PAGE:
Conford, Collester and Labrecque. The opinion of the court was delivered by Collester, J.A.D.
Plaintiffs appeal from an order granting defendant's motion for summary judgment on the ground that plaintiffs' personal injury negligence action was barred by the immunity granted the defendant under N.J.S. 2 A:53 A -7.
The facts are not in dispute. Plaintiff Margaret Book, a resident of Farmingdale, was a regular attendant during 1965 of the weekly Wednesday night bingo games operated by defendant Aguth Achim Anchai, a Jewish synagogue, at its premises in Freehold. Mrs. Book was not a member of defendant's congregation. She was a member of the Catholic faith and went to the synagogue for the sole purpose of playing bingo. On Wednesday evening, September 1, 1965, Mrs. Book paid her $1 admission charge at the synagogue (for which she received a "double" bingo card), purchased five "extra" cards, seated herself at one of the tables and thereafter participated in the bingo games. Toward the end of the evening the table at which she was seated collapsed and injured her knee.
Mrs. Book brought suit against defendant, in which her husband joined per quod, alleging that the injury she sustained was caused by defendant's negligence. Defendant answered denying negligence, alleged that Mrs. Book was guilty of contributory negligence and asserted the defense of charitable immunity. Defendant then moved for the entry of a summary judgment contending that under its statutory charitable immunity (N.J.S. 2 A:53 A -7) it was entitled to a dismissal of plaintiffs' action as a matter of law.
It was conceded that the proceeds of the bingo games, after the deduction of expenses, were used by defendant for general religious and charitable purposes. The trial court concluded that Mrs. Book was a "beneficiary" within the meaning of the statute and that since the proceeds of the games were devoted to charitable purposes defendant was entitled to a summary judgment dismissing plaintiffs' action. This appeal followed.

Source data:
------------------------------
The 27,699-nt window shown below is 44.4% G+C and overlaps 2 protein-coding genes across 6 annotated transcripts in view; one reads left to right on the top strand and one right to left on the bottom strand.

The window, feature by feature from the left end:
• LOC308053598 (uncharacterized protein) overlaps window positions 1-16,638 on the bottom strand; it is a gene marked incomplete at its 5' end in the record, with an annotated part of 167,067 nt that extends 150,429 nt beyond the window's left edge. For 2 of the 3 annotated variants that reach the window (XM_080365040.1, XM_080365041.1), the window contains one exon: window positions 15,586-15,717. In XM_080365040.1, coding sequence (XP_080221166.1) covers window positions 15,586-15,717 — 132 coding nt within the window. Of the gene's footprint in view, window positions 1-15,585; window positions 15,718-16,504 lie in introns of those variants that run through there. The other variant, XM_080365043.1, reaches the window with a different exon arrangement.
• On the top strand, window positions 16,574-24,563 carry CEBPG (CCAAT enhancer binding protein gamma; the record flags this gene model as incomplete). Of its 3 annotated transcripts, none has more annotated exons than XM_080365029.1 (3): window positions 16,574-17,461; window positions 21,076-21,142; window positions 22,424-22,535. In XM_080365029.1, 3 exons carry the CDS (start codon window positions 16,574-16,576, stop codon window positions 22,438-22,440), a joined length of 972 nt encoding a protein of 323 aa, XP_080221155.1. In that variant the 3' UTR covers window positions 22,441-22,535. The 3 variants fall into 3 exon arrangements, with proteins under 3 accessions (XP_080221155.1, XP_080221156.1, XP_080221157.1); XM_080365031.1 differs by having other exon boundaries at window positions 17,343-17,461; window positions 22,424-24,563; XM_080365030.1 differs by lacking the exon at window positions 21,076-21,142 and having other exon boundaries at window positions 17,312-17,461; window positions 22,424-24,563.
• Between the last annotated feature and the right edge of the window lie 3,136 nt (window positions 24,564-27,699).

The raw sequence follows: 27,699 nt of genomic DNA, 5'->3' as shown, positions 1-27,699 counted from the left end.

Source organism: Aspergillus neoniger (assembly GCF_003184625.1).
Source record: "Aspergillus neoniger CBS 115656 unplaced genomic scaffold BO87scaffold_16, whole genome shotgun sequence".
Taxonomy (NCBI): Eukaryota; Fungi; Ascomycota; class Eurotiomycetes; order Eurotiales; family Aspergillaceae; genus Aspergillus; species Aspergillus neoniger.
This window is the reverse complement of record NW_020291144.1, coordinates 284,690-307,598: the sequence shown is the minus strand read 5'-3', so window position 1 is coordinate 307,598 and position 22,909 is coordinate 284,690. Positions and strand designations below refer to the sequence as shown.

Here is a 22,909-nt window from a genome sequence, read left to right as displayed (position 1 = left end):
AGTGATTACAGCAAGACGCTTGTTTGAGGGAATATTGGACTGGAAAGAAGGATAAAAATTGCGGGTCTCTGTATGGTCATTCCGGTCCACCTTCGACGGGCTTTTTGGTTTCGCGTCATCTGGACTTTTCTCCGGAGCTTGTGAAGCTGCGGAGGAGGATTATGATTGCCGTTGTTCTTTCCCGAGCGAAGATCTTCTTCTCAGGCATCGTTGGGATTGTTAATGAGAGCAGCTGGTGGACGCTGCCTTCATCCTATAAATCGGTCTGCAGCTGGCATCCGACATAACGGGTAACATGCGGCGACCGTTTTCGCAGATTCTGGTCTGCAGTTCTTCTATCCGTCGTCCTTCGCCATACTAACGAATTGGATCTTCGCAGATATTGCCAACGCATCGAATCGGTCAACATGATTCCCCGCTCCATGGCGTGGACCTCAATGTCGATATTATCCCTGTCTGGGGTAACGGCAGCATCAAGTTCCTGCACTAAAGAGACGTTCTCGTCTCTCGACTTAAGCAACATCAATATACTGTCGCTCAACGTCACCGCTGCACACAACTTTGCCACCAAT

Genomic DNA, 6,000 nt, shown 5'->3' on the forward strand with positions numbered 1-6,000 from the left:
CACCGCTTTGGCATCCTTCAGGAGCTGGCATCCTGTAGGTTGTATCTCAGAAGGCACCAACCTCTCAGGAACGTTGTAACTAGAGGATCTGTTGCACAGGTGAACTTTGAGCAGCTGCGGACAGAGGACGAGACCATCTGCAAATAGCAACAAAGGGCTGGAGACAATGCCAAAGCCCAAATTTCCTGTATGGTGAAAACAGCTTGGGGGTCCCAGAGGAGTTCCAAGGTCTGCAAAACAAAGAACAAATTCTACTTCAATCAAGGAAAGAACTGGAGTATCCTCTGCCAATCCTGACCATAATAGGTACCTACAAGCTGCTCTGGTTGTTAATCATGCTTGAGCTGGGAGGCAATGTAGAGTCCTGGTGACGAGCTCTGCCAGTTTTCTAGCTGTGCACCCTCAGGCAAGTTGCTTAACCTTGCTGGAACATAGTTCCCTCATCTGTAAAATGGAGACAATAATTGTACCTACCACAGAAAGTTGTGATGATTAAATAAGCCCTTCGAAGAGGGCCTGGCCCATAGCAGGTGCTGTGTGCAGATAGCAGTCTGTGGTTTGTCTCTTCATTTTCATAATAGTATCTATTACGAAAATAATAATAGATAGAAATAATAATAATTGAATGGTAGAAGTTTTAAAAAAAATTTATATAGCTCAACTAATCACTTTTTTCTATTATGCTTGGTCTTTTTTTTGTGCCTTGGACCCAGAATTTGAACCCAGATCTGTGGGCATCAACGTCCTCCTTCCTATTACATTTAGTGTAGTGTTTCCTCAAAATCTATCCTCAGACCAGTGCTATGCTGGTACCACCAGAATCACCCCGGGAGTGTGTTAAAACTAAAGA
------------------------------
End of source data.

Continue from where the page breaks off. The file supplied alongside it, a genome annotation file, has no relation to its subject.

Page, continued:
The pertinent parts of the charitable immunity statute (N.J.S. 2 A:53 A -7) are as follows:
"No nonprofit corporation, society or association organized exclusively for religious, charitable, educational or hospital purposes shall, except as is hereinafter set forth, be liable to respond in damages to any person who shall suffer damage from the negligence of any agent or servant of such corporation, society or association, where such person is a beneficiary, to whatever degree, of the works of such nonprofit corporation, society or association; provided, however, that such immunity from liability shall not extend to any person who shall suffer damage from the negligence of such corporation, society, or association or of its agents or servants where such person is one unconcerned in and unrelated to and outside of the benefactions of such corporation, society or association * * *."
N.J.S. 2 A:53 A -10 provides:
"This act shall be deemed to be remedial and shall be liberally construed so as to afford immunity to the said corporations, societies and associations from liability as provided herein in furtherance of the public policy for the protection of nonprofit corporations, societies and associations organized for religious, charitable, educational or hospital purposes."
The sole issue in this case is whether Mrs. Book was "a beneficiary, to whatever degree, of the works" of the synagogue, in which event the defendant is immune from this action, or whether she was "unconcerned in and unrelated to and outside the benefactions" of the synagogue, in which event the defendant would be responsible to plaintiffs on ordinary principles of negligence. Anasiewicz v. Sacred Heart